Wednesday, April 6, 2011

Lesson 45: War and Peace

I know what you all are thinking.  No, it's not.  I think you all did a double take, but this is not a picture of my father.  It is a picture of Leo Tolstoy, supposedly the author of the best novel ever written.  I've always been curious about the dude, and have been reading about his life much as of late.  War and Peace is his greatest known work and many cultural and literary references are always made to it.  Listen for it; you'll hear it often now that I mentioned it. 

So, who's brave enough to try to tackle the book?  Me.  Yep.  I'm going to do it.  Something I've always wanted to do--read War and Peace, cover to cover, to see what all the fuss is about.  I am taking my own advice, for once.  I tell my students that if they want to learn to be good at something, they have to find people in the field they are interested in and apprentice themselves with them.  Seek out the best in the business and watch them.  Learn from them and do what they do.  Ben Franklin did just that and look how far he got in life.  So, it is time for me to read Tolstoy.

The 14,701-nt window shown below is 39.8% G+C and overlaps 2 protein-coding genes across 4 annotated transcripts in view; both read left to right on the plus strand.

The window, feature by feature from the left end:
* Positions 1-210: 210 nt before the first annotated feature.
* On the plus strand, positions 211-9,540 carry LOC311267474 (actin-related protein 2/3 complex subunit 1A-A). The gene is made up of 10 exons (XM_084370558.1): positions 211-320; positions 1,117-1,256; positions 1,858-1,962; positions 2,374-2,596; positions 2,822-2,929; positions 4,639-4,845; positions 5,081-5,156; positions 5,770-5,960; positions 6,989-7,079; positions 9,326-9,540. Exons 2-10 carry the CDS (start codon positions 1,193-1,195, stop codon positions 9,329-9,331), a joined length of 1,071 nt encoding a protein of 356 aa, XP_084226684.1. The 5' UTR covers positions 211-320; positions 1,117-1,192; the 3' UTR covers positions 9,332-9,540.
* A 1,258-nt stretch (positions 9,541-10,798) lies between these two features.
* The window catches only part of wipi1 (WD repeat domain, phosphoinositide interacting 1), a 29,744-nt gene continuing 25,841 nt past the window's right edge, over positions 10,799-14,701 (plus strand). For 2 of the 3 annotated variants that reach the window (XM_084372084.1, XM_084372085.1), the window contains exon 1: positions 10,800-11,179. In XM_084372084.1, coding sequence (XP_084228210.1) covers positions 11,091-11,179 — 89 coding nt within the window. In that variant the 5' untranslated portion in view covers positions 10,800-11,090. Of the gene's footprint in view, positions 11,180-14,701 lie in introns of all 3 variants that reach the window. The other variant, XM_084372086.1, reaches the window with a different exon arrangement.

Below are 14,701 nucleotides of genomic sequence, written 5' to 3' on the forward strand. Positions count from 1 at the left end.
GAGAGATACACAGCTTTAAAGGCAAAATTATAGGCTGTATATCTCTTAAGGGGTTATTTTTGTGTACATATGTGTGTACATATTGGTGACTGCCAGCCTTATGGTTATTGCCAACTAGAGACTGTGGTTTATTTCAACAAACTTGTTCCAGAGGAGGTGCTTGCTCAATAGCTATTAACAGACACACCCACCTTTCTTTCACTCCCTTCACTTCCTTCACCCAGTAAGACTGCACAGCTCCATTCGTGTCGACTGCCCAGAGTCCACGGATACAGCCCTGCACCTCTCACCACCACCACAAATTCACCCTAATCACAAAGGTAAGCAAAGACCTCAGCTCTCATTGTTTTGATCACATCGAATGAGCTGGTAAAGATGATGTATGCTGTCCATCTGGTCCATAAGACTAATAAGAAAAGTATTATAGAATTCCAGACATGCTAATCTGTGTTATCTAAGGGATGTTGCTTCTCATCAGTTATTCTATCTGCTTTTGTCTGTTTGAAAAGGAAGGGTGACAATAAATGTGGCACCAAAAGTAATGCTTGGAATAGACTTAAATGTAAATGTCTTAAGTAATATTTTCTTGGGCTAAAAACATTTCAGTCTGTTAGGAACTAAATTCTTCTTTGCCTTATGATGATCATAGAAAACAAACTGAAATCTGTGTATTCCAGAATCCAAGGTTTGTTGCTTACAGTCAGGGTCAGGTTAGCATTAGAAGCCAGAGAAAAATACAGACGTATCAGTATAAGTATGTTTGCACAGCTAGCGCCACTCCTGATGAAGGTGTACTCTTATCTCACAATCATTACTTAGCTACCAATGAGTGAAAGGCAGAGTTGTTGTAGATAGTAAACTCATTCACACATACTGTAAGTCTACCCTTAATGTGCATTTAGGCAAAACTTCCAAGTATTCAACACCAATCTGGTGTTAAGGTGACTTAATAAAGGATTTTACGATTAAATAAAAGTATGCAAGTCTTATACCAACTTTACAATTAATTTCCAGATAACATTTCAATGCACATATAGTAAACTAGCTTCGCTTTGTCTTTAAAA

Obviously, I'll be busy for awhile, so if you don't hear from me, this is what I am doing.  I'll give you updates every now and then to let you know how the story is unfolding.  And in case you are wondering, the book is about Russian history and my copy is 1,386 pages long.

I am not sure how this will go over with my 46 Russian followers.  From what I've been reading about Tolstoy he got mixed reviews from the government at the time.  He doesn't look like that happy of a person, but made friends with Gandhi during his lifetime and became a devout Christian, so he can't be all that bad.  I guess it is time for me to find out.

Mir (that's Russian for peace),

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